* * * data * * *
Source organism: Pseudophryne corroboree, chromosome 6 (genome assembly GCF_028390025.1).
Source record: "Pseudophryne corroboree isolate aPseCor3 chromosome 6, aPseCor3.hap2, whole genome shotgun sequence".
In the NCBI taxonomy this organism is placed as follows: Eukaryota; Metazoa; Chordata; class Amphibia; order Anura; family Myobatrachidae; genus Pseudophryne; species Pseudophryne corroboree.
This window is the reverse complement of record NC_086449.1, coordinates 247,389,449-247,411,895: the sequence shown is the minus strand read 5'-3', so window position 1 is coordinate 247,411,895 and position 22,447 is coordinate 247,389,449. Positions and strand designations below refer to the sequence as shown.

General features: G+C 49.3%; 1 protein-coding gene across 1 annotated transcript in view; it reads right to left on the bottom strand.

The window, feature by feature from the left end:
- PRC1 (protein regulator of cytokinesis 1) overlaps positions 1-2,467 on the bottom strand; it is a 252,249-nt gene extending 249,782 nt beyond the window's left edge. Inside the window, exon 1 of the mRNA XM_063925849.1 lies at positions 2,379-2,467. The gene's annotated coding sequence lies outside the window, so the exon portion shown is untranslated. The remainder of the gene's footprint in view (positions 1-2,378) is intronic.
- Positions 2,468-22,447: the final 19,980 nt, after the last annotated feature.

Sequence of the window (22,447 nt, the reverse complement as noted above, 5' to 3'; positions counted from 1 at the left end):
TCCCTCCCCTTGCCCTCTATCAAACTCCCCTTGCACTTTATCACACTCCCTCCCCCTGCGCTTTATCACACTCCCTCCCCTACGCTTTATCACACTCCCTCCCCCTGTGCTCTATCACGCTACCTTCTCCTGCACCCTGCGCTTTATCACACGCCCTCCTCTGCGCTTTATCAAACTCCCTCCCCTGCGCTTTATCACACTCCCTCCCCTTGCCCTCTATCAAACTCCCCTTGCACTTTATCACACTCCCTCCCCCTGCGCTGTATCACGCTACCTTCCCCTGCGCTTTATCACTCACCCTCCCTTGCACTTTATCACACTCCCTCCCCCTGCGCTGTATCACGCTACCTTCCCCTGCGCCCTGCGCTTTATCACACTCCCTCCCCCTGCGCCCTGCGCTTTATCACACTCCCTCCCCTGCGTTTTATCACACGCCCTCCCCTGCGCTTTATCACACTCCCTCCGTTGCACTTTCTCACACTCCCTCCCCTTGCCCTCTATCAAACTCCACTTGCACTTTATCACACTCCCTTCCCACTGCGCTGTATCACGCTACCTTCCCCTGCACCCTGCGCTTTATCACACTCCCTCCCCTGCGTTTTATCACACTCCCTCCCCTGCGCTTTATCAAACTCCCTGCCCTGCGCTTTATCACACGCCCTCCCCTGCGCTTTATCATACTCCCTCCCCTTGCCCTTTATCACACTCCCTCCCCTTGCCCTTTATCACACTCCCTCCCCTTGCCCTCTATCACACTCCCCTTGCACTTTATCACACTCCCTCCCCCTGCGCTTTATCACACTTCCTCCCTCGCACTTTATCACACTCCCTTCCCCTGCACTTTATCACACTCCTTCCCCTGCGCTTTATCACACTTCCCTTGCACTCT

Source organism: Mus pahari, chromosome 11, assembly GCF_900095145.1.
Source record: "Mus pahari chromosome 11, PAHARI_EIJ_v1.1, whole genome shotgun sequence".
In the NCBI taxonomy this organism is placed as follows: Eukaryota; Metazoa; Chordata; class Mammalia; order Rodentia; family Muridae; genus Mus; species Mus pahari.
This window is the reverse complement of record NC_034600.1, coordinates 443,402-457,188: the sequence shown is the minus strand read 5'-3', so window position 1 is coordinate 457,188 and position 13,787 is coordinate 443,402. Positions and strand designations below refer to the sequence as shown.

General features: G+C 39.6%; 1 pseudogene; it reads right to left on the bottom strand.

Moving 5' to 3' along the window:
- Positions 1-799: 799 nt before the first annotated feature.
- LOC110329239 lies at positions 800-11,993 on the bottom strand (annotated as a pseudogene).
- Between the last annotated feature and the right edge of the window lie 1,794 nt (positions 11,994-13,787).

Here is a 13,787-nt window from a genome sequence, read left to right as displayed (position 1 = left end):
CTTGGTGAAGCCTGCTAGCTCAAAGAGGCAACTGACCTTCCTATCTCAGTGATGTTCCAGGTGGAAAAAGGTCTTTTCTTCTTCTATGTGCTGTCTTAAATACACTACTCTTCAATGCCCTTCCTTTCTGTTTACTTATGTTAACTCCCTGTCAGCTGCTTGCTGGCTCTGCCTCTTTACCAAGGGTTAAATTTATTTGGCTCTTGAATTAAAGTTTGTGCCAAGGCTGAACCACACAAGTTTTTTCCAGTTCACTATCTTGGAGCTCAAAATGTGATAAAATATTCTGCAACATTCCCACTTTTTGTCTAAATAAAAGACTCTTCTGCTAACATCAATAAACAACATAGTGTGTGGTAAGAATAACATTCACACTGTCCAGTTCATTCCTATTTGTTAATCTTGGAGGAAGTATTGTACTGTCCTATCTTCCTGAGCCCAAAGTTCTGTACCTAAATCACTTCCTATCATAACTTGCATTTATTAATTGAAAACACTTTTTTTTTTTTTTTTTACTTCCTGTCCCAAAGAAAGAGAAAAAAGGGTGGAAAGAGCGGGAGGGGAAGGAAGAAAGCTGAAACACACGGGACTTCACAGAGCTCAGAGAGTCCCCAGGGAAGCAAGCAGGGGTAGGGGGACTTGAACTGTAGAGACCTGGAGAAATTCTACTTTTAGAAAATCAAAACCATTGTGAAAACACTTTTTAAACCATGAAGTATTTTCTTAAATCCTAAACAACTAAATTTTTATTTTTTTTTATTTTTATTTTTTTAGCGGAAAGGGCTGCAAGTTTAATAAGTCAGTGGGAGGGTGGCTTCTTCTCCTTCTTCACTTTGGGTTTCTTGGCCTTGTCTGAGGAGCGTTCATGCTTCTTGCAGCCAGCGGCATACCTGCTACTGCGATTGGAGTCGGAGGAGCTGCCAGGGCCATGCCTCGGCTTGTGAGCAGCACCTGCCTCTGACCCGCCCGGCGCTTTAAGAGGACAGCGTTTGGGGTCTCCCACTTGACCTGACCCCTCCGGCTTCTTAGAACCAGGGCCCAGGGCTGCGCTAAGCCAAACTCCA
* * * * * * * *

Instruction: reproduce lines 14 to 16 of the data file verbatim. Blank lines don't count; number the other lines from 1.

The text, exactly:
This window is the reverse complement of record NC_034600.1, coordinates 443,402-457,188: the sequence shown is the minus strand read 5'-3', so window position 1 is coordinate 457,188 and position 13,787 is coordinate 443,402. Positions and strand designations below refer to the sequence as shown.

General features: G+C 39.6%; 1 pseudogene; it reads right to left on the bottom strand.

Moving 5' to 3' along the window: